Tuesday, December 2, 2008

Classic Tattoos Expierenc

As I waited in the front of Anthem Tattoo Parlor, flipping through magazines, the sound of buzzing tattoo machines resonated from the back. My adrenaline was rushing, my palms were sweating and my heart was pounding.

In about two hours, my body would be changed for the rest of my life, and I couldn’t be more excited about it. I trusted someone that I’d only met one time before, to do a tattoo in a place I couldn’t see – the lower left side of my back. If he made a mistake, I wouldn’t be able to see him do it.

Lucky for me, Mike Mehaffey – my tattoo artist – had been tattooing on and off since he was 17 and professionally for the past four years. He’s now 31 and one of the three owners of Anthem, which opened a year and a half ago. The other two owners and tattoo artists are Dave Kotinsley and Rob Barnes, who have been tattooing for about 10 years each.

“They were a huge part in my tattoo career,” Mehaffey said. “I wouldn’t be where I am without them.”

I had come to Anthem a week earlier and made an appointment with Mehaffey for June 6. Although I came in with a design that I liked, there were a few things that I wanted to change to make it my own. Plus, Mehaffey said he would make it look more like a tattoo than a drawing. I left a $50 deposit – to ensure that I was serious about getting it – and put aside another $50 in my wallet for when the tattoo was finished.

Mehaffey said they get “burned” all the time by people who aren’t serious. The deposit is to make sure that nobody is wasting anyone’s time.

“We’re off the beaten path,” he said. “People who come in here are usually serious about getting a tattoo.”

When my appointment finally came, my friend Amanda Kelecy came along for support and to document the experience. Shortly after we got there, I turned to Kelecy and told her half jokingly that if I passed out while getting tattooed to make sure Mehaffey kept tattooing. I laughed, but I was serious. I never pass out and if I did for some reason, I didn’t want to wake up with my tattoo unfinished.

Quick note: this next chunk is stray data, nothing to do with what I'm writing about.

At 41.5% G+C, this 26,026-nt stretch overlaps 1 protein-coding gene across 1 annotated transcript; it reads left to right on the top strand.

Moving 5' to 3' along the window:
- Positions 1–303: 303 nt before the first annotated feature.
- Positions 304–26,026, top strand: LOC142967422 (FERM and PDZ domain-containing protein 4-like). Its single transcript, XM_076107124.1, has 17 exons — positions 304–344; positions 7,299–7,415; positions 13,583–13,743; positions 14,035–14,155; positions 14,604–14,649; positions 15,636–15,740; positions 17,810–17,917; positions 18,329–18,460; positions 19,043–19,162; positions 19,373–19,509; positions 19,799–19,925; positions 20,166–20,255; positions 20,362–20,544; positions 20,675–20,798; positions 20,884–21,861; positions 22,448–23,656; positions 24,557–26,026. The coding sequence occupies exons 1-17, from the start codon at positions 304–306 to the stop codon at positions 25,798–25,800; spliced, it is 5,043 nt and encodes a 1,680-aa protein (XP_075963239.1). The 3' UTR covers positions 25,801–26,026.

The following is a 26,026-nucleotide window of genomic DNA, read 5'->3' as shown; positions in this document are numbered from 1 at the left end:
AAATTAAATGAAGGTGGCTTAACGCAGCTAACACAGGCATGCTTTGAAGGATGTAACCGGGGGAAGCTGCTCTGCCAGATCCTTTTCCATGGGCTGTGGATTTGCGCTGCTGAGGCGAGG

Mehaffey said that with customers who seem nervous he usually sets up everything – the ink, ink caps, alcohol, a soap mixture and the machine. He also puts barrier film on everything so it stays sanitized. – and then puts on a pair of joke glasses that make his eyes look big.

“I like to joke around to make people feel more comfortable,” he said. “I’ll usually grab the wrong arm with the glasses on, and then they’ll laugh and not be so nervous anymore.”

As I sat in Anthem, I became a bit uneasy. It wasn’t that I was going to run out the door. I had wanted this tattoo, and it meant more to me than a rebellious mark on my body. It was more that I was excited to get it and was tired of waiting for what felt like an hour but in reality was only five minutes.

After sitting for a few minutes, I looked up at Mehaffey, and he nodded for me to come over and get started.

For anyone who doesn’t know, the artist takes the design you want and turns it into a stencil – surgical dye on carbon paper – that can be transferred onto your skin. That way they have something to follow with the needle. It can be put on your skin more than once if you don’t like the spot where it was placed, which is good for me, because I had Mehaffey move it three times.


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